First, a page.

Please use this identifier to cite or link to this item:
|Title:||Development of new colloidal and electrochemical processing techniques for orthopaedic implant coatings and biosensors|
|Department:||Materials Science and Engineering|
|Abstract:||Development of a new generation of nanocomposite biomedical implant coatings that contain bioactive ceramics and polymers and tailored surface features, both of which promote cell adhesion, proliferation, and interlocking at the bone tissue/implant interface, is crucial to extending the lifespan of orthopaedic implants. Use of combined colloidal and electrochemical processing techniques, in particular electrophoretic deposition (EPD), have the ability to fabricate these new multi-component materials with relative ease. They also can be used to fabricate nanostructures and surface topography, that mimic the structure of human skeletal tissue at the nanoscale. Furthermore, colloidal-electrochemical processing techniques may also be easily upscaled, towards clinical product development and mass manufacturing, unlike many processing techniques commonly used in nanotechnology. Since the success of EPD depends on the use of a stable colloidal precursor, barriers to widespread use of colloidal-electrochemical methods for fabrication of these novel biomaterials, is the lack of efficient and biocompatible dispersants and extractors. One approach to developing suitable dispersing and extracting agents lies in deriving inspiration from the natural world, also known as biomimetics. Based on this approach, new extracting agents inspired by the chemical structure of mussel adhesive proteins (MAPs) were discovered for the efficient particle extraction and formation of organic-inorganic composite films, containing hydroxyapatite (HA) nanorods. Building upon this approach, we utilized catechol (CAT), the functional group in MAPs that allows for their ultra-strong adhesion, and functionalized amine-containing biopolymers. We used chitosan (CHIT) and poly-L-lysine (PLL) as model biopolymers and found that CAT functionalization imparted remarkable properties such as robust adhesion, stability across a wider pH range, and redox-capacitance. Future applications of these films were explored, including not only orthopaedic implant applications, but also electrochemical and photoelectrochemical sensing applications. Finally, biomimetic inspiration was derived from the human digestive system, to use bile acid salts (BAS) as powerful solubilizing, charging, dispersing and film-forming agents for the fabrication of composite coatings, containing water insoluble drugs. These coatings can be used for local drug delivery of anti-biotics, to prevent surgical infection post-implantation, and use of BAS surfactants paves the way for solubilization and dispersion of other hydrophobic functional drugs and molecules, as well as fabrication of functional composite films using EPD.|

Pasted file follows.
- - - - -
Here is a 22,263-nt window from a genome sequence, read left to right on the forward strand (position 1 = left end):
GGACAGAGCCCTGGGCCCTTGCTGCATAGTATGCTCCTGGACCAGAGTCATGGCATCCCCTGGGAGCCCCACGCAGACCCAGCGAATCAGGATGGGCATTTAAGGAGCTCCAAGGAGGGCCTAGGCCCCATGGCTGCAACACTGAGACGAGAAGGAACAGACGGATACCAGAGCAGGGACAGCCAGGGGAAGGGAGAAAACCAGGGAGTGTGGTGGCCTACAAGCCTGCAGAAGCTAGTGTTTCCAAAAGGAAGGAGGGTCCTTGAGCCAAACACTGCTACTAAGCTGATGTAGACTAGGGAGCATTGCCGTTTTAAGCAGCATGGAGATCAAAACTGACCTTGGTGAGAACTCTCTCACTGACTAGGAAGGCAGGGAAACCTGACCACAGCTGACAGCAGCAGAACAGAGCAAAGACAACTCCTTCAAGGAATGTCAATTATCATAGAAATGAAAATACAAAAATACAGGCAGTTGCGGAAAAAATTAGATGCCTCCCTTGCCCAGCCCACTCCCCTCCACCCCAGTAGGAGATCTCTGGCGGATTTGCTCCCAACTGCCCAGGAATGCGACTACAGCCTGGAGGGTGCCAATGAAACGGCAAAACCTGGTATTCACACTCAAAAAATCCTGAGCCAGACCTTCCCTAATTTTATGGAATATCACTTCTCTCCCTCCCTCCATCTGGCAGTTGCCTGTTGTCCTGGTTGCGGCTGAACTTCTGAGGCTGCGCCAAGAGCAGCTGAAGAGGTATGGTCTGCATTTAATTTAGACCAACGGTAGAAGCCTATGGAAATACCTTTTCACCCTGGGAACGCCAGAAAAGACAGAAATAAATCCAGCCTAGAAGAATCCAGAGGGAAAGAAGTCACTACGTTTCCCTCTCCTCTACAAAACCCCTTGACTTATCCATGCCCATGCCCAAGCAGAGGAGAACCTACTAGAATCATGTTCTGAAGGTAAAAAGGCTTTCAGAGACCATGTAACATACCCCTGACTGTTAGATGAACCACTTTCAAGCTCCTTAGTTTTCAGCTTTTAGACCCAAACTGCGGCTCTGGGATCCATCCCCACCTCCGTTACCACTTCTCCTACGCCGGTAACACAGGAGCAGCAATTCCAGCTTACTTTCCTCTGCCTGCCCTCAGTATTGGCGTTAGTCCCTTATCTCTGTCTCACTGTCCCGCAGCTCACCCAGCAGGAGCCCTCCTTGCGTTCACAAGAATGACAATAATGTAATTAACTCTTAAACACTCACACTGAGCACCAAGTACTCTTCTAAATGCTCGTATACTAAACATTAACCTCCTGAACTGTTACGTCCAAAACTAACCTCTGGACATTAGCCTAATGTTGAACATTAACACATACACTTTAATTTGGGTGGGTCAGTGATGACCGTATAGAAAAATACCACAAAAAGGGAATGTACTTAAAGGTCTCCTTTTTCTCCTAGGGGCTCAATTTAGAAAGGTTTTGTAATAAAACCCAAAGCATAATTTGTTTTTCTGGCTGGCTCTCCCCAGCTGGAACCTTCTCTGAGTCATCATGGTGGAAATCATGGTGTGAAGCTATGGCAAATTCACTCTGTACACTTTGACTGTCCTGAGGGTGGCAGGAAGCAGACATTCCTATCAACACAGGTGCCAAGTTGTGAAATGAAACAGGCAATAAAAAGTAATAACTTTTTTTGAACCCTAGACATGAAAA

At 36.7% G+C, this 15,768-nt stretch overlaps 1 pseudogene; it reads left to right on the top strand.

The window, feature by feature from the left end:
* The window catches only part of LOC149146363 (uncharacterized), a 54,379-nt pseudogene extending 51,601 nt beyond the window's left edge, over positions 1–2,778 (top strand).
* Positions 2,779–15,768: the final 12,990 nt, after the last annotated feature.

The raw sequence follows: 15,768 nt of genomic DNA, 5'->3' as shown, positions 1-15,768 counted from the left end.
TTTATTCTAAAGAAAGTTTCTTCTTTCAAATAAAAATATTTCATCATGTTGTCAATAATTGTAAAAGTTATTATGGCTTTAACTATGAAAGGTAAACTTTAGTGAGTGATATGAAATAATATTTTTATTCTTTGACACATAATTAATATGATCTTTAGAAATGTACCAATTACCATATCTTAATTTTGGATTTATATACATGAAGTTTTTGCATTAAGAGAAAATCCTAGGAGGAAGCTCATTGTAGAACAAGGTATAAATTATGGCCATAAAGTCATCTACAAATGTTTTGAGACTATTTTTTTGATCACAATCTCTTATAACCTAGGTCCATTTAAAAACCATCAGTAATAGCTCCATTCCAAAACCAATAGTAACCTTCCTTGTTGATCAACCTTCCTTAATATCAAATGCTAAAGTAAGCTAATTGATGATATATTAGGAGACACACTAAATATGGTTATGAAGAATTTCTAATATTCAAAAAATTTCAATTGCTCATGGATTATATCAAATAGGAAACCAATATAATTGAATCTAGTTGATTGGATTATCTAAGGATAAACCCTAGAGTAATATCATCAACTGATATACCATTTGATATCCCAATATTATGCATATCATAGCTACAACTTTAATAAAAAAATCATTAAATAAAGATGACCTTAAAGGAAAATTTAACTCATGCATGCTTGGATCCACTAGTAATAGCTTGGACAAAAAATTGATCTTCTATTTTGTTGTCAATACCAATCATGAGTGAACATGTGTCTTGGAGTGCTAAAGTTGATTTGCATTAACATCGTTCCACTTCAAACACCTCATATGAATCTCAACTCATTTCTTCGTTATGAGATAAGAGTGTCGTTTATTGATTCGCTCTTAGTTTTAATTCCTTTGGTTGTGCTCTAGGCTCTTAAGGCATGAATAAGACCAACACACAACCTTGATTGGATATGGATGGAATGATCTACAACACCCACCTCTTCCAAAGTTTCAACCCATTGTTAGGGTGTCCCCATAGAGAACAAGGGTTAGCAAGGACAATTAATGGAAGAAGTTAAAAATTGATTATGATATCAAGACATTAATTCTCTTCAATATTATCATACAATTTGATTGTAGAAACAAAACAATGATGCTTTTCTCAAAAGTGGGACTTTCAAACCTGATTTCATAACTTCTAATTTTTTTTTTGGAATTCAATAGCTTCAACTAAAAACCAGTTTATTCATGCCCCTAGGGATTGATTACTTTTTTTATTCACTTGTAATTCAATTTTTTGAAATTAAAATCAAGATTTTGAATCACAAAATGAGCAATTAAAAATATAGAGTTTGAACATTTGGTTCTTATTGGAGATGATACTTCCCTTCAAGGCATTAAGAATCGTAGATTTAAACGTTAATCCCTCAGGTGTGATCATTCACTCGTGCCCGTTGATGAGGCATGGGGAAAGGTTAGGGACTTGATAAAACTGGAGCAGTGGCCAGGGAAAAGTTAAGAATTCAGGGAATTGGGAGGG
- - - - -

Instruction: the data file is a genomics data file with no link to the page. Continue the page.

|Appears in Collections:||Open Access Dissertations and Theses|
Files in This Item:
|Clifford_Amanda_M_2019December_PhD.pdf||17.63 MB||Adobe PDF||View/Open|
Items in MacSphere are protected by copyright, with all rights reserved, unless otherwise indicated.